In other words, the problem with something like Other Red is not that the concept is wrong. It's that the donor is ultimately trusting a man who's already been convicted of fraud and tax evasion, who registered a "charity" in Kenya, has posted virtually no information that can be adequately fact-checked (try actually parsing the text of the websites - there is virtually no actual information, only cheap marketing verbiage.)

For an example of charity that I'm not terribly fond of but still at least operates by and large legally, check this out: <> That's the kind of thing you want to find on a charity's webpage. Which is exactly the opposite of Campbell's pages.

Whenever I read Mr. Campbell's boiler plate, the most astonishing is always the sense of grandeur. If, for example, you glance at the Other Red site and the Ukunda site, you'll be shocked at the vision. Much less the disparity. They currently provide some kind of care, of an unspecified sort I might add, to 65 children. But supposedly that's going to ramp to 2000 within a year. Please forgive me if I'm a little unclear on the practical mechanics of that transformation.

His prose is routinely short on practical facts, and always full of grand metaphors and promises of more to come.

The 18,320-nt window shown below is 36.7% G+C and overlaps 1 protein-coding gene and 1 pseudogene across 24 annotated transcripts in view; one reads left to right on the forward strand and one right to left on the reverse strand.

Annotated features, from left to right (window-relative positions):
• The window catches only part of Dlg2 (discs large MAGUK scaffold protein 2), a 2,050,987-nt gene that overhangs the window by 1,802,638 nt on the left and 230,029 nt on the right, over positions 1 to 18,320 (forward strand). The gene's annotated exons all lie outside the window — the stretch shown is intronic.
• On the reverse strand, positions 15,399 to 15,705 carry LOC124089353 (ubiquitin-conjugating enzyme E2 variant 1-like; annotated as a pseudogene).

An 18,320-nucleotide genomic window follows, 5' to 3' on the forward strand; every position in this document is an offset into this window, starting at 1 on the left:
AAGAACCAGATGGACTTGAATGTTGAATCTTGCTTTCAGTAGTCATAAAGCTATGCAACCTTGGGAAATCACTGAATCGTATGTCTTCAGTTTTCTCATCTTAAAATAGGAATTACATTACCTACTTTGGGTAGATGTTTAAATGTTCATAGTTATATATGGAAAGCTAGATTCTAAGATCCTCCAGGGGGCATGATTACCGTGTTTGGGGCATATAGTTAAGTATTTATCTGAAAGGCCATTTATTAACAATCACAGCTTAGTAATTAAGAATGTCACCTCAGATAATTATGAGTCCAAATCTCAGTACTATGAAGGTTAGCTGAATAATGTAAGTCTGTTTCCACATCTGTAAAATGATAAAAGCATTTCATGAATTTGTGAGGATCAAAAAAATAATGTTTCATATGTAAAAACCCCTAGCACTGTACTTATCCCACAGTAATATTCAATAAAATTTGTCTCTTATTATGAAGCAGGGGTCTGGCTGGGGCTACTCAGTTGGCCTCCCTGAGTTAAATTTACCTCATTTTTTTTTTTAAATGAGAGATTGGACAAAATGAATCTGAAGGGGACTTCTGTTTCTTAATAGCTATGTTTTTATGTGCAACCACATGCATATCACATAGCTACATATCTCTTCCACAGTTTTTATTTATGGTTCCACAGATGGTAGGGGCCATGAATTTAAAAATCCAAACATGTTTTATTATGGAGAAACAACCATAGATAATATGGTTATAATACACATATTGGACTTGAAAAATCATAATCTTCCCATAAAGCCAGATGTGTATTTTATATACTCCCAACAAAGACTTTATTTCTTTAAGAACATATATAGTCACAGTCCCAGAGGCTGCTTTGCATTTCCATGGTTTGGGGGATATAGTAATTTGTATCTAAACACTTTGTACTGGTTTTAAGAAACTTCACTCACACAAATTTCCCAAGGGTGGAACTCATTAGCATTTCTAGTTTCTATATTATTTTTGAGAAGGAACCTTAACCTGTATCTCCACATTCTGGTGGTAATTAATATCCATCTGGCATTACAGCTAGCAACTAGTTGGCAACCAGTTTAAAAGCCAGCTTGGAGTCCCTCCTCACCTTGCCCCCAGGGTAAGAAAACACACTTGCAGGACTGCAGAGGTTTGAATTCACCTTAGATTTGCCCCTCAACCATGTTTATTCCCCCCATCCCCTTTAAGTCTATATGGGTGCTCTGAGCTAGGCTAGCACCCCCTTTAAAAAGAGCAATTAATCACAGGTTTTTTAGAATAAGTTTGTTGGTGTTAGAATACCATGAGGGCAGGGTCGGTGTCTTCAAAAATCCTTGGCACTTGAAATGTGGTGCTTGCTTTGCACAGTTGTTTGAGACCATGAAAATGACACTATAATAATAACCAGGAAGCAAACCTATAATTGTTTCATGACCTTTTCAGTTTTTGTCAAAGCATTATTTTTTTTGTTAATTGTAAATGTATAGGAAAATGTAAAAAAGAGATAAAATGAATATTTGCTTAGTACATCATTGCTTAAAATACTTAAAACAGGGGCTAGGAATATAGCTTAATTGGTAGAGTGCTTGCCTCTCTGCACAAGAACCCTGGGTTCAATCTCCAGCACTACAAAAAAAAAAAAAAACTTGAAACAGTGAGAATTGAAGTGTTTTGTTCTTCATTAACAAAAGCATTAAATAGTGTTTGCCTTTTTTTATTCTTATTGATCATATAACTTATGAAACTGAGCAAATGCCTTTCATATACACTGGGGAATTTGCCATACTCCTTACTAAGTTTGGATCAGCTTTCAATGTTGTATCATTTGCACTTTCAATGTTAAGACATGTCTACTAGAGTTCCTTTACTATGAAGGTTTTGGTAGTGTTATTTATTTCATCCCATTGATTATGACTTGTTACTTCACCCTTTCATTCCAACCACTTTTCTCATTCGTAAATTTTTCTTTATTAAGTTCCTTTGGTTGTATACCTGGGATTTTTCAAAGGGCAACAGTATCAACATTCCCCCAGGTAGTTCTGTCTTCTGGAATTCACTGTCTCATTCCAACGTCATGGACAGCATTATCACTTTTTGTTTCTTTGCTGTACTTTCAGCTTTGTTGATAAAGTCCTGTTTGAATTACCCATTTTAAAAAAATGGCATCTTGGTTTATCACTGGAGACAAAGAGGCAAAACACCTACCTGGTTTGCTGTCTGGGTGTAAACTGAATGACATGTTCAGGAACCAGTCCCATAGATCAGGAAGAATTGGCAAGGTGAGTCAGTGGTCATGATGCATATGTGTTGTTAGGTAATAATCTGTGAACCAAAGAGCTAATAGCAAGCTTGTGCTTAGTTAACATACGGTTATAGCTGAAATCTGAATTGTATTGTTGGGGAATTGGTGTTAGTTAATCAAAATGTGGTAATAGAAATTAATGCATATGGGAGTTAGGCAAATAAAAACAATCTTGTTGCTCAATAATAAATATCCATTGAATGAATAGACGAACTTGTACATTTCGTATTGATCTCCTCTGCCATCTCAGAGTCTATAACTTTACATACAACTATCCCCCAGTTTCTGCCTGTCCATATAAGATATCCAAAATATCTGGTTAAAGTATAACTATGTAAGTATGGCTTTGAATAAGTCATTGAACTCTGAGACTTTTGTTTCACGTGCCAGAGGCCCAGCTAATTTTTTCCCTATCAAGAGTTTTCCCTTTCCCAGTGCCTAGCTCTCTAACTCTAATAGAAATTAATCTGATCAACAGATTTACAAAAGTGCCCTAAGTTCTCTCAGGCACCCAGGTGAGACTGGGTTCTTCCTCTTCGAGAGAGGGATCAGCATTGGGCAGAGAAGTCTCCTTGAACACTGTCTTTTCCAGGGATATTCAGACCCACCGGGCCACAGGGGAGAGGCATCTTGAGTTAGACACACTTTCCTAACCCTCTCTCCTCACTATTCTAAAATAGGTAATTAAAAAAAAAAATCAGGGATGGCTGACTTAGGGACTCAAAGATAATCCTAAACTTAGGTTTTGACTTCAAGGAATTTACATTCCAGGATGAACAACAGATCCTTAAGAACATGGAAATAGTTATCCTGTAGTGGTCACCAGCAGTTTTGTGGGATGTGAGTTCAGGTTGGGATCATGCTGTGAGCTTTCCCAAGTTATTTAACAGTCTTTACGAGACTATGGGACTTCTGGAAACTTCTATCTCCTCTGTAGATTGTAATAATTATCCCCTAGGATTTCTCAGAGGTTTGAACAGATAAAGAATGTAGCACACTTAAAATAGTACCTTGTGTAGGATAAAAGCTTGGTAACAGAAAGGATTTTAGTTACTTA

You wrote:

"As for Jack Campbell's past legal problems, whatever they were (as you say, they apparently had something to do with fraud and tax evasion), he says that they took place 14 years ago and that he completed his post-release supervision seven years ago, so unless anyone can produce contradictory documentation, it's time to let that matter rest."

There's certainly a lot of truth to that sentiment. Ex-felons deserve an opportunity to return to the community. However, there are two solid arguments against it. First, there have been slews of complaints about Mr. Campbell's business practices since his release from prison (please reference, among others, the MacTable discussion on Macintouch). Allegations of fraud, copyright infringement, et al. have been leveled.

Second, if a man kills someone with a meat cleaver, it may not be the wisest idea to hire him as your butcher. If a man was once willing to commit fraud and tax evasion, you don't necessarily want to send him cash overseas based on a scanned document and a promise that if you buy that product he's offering, he'll give 10% to the cuddly orphans.

Maybe Mr. Campbell's charity is perfectly legitimate, and he's doing wonderful work in Kenya. But, and I capitalize this because it bears noting: YOU, SIR, HAVE NO WAY OF KNOWING. AND YET, YOU WERE STILL WILLING TO ENCOURAGE YOUR READERS TO TAKE PART IN WHAT AT FACE VALUE APPEARS TO BE A SCAM!

You owe the readers of Low End Mac an apology, and at the very least a caveat along the lines of, "It might be better to not be an early adopter here." And as a "journalist"" you should simply be embarrassed. Uninformed opinion is not what I'm looking for at LEM.

Thank you for your time,
Rich Brauer